Day In a Page

Read Next
Newspaper stands have been criticised by the Child Eyes campaign  

There were more reader complaints this year – but, then again, there were more readers

Will Gore
 

People drink to shut out pain and stress. Arresting them won’t help

Deborah Coughlin
A timely reminder of the bloody anniversary we all forgot

A timely reminder of the bloody anniversary we all forgot

Who remembers that this week we enter the 150th anniversary year of the end of the American Civil War, asks Robert Fisk
Homeless Veterans appeal: Former soldiers pay their respects to a friend who also served

Homeless Veterans appeal

Former soldiers pay their respects to a friend who also served
Downfall of Dustin 'Screech' Diamond, the 'Saved By The Bell' star charged with bar stabbing

Scarred by the bell

The downfall of the TV star charged with bar stabbing
Why 2014 was a year of technological let-downs

Why 2014 was a year of technological let-downs

Security breaches and overhyped start-ups dominated a year in which very little changed (save the size of your phone)
Cuba's golf revolution: But will the revolutionary nation take 'bourgeois' game to its heart?

Will revolutionary Cuba take 'bourgeois' golf to its heart?

Fidel Castro ridiculed the game – but now investment in leisure resort projects is welcome
The Locked Room Mysteries: As a new collection of the genre’s best is published, its editor Otto Penzler explains the rules of engagement

The Locked Room Mysteries

As a new collection of the genre’s best is published, its editor explains the rules of engagement
Amy Adams on playing painter Margaret Keane in Tim Burton's Big Eyes

How I made myself Keane

Amy Adams hadn’t wanted to take the role of artist Margaret Keane, because she’d had enough of playing victims. But then she had a daughter, and saw the painter in a new light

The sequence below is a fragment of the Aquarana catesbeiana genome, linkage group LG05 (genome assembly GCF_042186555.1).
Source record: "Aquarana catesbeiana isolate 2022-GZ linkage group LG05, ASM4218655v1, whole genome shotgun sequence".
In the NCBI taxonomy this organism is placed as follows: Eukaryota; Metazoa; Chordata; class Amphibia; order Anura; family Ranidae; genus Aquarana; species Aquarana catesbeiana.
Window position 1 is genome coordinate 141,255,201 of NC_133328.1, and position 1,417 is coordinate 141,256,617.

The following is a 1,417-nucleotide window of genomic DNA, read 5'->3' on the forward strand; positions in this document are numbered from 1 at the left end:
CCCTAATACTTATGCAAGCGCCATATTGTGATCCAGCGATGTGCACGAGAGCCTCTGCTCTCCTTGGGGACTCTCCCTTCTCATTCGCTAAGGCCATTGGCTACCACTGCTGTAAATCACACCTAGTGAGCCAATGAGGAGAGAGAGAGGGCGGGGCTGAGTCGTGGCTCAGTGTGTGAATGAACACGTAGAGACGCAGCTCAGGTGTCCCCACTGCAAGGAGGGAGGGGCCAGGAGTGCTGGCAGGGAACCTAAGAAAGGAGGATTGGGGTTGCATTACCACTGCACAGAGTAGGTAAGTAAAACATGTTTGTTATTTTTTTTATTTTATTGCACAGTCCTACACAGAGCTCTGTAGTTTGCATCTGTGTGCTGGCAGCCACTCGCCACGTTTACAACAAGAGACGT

Ed Richards: Parting view of Ofcom chief. . . we hate jokes on the disabled

Parting view of Ofcom chief... we hate jokes on the disabled

Bad language once got TV viewers irate, inciting calls to broadcasting switchboards. But now there is a worse offender, says retiring head of the media watchdog, Ed Richards
A look back at fashion in 2014: Wear in review

Wear in review

A look back at fashion in 2014
Ian Herbert: My 10 hopes for sport in 2015. Might just one of them happen?

Ian Herbert: My 10 hopes for sport in 2015

Might just one of them happen?
War with Isis: The West needs more than a White Knight

The West needs more than a White Knight

Despite billions spent on weapons, the US has not been able to counter Isis's gruesome tactics, says Patrick Cockburn
Return to Helmand: Private Davey Graham recalls the day he was shot by the Taliban

'The day I was shot by the Taliban'

Private Davey Graham was shot five times during an ambush in 2007 - it was the first, controversial photograph to show the dangers our soldiers faced in Helmand province
Revealed: the best and worst airlines for delays

Revealed: the best and worst airlines for delays

Many flyers are failing to claim compensation to which they are entitled, a new survey has found
The stories that defined 2014: From the Scottish independence referendum to the Ice Bucket Challenge, our writers voice their opinions

The stories that defined 2014

From the Scottish independence referendum to the Ice Bucket Challenge, our writers voice their opinions
Stoke-on-Trent becomes first British city to be classified as 'disaster resilient' by the United Nations

Disaster looming? Now you know where to head...

Which British city has become the first to be awarded special 'resilience' status by the UN?